Thursday, September 25, 2008

Enthusiastic new seedlings

These Detroit dark red beet seeds were just sewn last Saturday and are already around an inch tall!

The new dwarf pomegranate has new fruit, too. My Fall experiments are working okay so far...

Wednesday, September 24, 2008

Laura Hall: today’s oral arguments (part 2)

Ultimately, defense attorney Ken Mahaffey maintained that, “These violations add up.” Prosecutor Bryan Case, while conceding that there was “a little misconduct here and here and here…” maintained that the errors weren’t necessarily material and must be evaluated separately.

After the hearing, Mahaffey declined to answer reporters’ questions, citing ethical concerns. Then Loren and Carol Hall spoke to reporters. Loren said, “We know our daughter’s innocent.” He said they had visited Laura last night and that “she’s not doing real well…” but that she’s holding up as well as possible “when you know you’re innocent.”

Loren also said that his daughter was having dental problems and had been taking antibiotics for eight months. When asked her opinion of today’s hearing, Carol said, “It went well.” She also said the prosecution will do anything to win.

After the Halls left, reporters talked to Sharon Cave and her fiancĂ© Jim Sedwick, who appeared confident. Sharon said, “Colton got his due. Laura got her due.” She said that Laura could have chosen to "do the right thing" so Jennifer's body wouldn't have been mutilated and that Laura is “obviously mentally incapacitated.” Sharon expressed concern for herself and her family’s safety when Laura gets out.

Case also answered reporters’ questions. He said he considered the state’s errors “insignificant…some technical” and that there was “no injustice in this case.”

I didn’t see any prosecutors or defense lawyers from the original trial at today’s hearing, which I found a little curious because they were present for oral arguments in Pitonyak’s appeal.

Laura Hall: today’s Third Court oral arguments (part 1)

In the Third Court of Appeals this morning, Justices David Puryear, Alan Waldrop, and Bob Pemberton heard Ken Mahaffey argue what he sees as points of error in Laura Hall’s trial that are so serious that Hall’s convictions should be reversed or she should get a new trial. Bryan Case argued on the state’s behalf.

Mahaffey began by telling the panel that he has never been removed from an appellate case as is stated in the amicus curiae (friend of the court) brief submitted by Doug Conley. He further clarified that he was once appointed to take over a case after the first attorney had been removed.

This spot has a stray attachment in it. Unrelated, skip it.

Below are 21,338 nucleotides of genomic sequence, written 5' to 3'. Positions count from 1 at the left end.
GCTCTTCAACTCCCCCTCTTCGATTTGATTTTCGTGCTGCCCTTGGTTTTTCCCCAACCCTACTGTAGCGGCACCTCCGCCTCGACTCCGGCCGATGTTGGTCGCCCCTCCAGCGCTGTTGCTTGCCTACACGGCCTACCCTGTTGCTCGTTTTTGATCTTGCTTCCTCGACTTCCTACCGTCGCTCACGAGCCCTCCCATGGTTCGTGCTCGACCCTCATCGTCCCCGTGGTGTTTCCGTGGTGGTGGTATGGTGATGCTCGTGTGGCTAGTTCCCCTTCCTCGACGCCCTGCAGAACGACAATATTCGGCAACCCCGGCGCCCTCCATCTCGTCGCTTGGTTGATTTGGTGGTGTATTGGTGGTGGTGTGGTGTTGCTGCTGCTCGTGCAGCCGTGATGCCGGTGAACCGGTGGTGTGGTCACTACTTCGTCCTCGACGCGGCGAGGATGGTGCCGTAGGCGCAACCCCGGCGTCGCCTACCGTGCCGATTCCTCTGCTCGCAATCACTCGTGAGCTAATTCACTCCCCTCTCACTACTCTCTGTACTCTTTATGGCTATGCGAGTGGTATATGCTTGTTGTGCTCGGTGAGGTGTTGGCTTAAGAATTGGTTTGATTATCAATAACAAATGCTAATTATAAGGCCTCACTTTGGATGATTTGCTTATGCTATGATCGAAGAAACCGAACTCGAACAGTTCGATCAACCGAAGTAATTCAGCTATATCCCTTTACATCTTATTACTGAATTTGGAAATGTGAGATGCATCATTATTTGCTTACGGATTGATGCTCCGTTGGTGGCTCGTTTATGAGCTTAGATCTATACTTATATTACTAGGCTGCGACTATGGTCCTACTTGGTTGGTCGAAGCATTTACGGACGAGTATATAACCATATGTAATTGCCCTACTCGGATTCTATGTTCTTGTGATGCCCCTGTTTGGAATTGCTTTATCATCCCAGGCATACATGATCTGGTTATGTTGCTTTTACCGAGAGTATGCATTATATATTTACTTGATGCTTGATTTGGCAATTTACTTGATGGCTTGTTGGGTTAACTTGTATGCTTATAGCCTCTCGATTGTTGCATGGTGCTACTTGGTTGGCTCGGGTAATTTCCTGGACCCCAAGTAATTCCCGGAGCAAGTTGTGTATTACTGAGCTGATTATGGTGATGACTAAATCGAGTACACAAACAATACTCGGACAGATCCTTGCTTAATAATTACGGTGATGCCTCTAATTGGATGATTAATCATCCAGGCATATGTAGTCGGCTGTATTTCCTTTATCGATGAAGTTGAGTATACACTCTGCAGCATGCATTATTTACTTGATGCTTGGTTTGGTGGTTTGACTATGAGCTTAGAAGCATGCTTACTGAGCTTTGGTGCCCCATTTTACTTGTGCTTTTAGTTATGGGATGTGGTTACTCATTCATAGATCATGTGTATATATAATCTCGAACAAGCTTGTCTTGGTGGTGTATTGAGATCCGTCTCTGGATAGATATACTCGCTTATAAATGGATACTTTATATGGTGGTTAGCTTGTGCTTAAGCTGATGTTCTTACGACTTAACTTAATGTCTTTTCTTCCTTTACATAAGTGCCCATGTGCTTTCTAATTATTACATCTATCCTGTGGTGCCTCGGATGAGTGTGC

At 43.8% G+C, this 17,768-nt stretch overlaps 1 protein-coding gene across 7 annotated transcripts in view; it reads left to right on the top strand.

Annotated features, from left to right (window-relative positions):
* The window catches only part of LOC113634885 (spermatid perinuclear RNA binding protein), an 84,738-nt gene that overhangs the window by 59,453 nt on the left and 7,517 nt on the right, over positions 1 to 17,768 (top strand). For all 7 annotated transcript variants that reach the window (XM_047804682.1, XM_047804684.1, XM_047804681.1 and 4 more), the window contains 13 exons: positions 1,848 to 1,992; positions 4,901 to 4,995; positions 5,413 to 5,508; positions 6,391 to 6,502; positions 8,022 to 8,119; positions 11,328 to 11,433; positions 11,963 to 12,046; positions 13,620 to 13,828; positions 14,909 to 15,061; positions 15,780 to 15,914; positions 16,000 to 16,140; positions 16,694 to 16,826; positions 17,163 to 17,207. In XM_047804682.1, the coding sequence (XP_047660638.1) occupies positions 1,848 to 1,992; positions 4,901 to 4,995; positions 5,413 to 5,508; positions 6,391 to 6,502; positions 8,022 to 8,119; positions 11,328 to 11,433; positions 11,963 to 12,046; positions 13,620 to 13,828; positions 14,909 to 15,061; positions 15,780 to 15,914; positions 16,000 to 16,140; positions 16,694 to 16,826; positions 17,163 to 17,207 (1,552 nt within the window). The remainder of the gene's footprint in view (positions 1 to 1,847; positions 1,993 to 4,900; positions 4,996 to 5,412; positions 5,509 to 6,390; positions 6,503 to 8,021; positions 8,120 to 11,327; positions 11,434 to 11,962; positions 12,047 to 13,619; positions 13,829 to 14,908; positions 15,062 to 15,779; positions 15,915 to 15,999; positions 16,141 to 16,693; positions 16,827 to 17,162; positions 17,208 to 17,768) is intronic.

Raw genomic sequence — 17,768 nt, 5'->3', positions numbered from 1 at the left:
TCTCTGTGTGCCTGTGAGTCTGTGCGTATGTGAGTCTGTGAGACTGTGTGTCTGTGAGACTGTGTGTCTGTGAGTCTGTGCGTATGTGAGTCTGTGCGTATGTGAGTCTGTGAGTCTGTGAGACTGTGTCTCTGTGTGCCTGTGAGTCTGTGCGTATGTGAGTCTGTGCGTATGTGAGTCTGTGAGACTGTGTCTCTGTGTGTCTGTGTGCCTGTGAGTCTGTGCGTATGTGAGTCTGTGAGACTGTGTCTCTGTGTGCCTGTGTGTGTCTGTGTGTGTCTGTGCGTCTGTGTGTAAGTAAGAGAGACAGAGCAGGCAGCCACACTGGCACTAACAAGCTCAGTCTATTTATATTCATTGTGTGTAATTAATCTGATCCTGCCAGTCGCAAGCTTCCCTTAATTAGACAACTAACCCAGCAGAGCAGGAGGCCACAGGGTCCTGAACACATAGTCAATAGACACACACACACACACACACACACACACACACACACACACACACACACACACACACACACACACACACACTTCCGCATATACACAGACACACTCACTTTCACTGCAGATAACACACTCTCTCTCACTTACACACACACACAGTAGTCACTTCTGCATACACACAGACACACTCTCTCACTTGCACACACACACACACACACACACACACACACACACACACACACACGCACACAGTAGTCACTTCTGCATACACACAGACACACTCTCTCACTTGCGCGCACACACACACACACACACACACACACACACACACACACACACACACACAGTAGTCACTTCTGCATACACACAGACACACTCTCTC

Of the seven points of error Mahaffey cited, the three involving the prosecution’s failure to disclose certain evidence elicited the most questioning from the justices. Mahaffey argued that prosecutors had known for a full week before she took the stand that prosecution witness Nora Sullivan’s statement contained new information, and yet the defense was not made aware of this until Sullivan began to testify.

Mahaffey said the prosecution should have told the defense that witness Henriette Langenbach had been to prison for kidnapping cases in New Zealand, information which could have affected her credibility. Mahaffey said, "It is the duty of the prosecution to turn over exculpatory evidence whether or not it’s material." Mahaffey further claimed that these were not just discovery violations, but Brady violations.

Mahaffey also argued that the jury should have heard that sentencing-phase witness Doug Conley had not been able to identify Hall from a police photo lineup, a fact the jury could use in judging his credibility.

Case argued that Conley had told prosecutors that he knew his passenger was indeed Laura Hall because he’d seen her in the news. After questions from the justices, Case conceded that the information about Conley should have been turned over to the defense. Case argued that it was not material because Conley would have testified that he recognized Hall from the news had he been cross examined.

Case also conceded that the state violated a discovery order by not turning over Nora Sullivan’s statement but said it wasn’t a Brady issue. Justice Waldrop asked Case his thoughts about the allegations of prosecutorial misconduct described in Conley’s amicus curiae brief, saying he had expected Case to be vigorously denying them. Case said there was no basis for the allegations.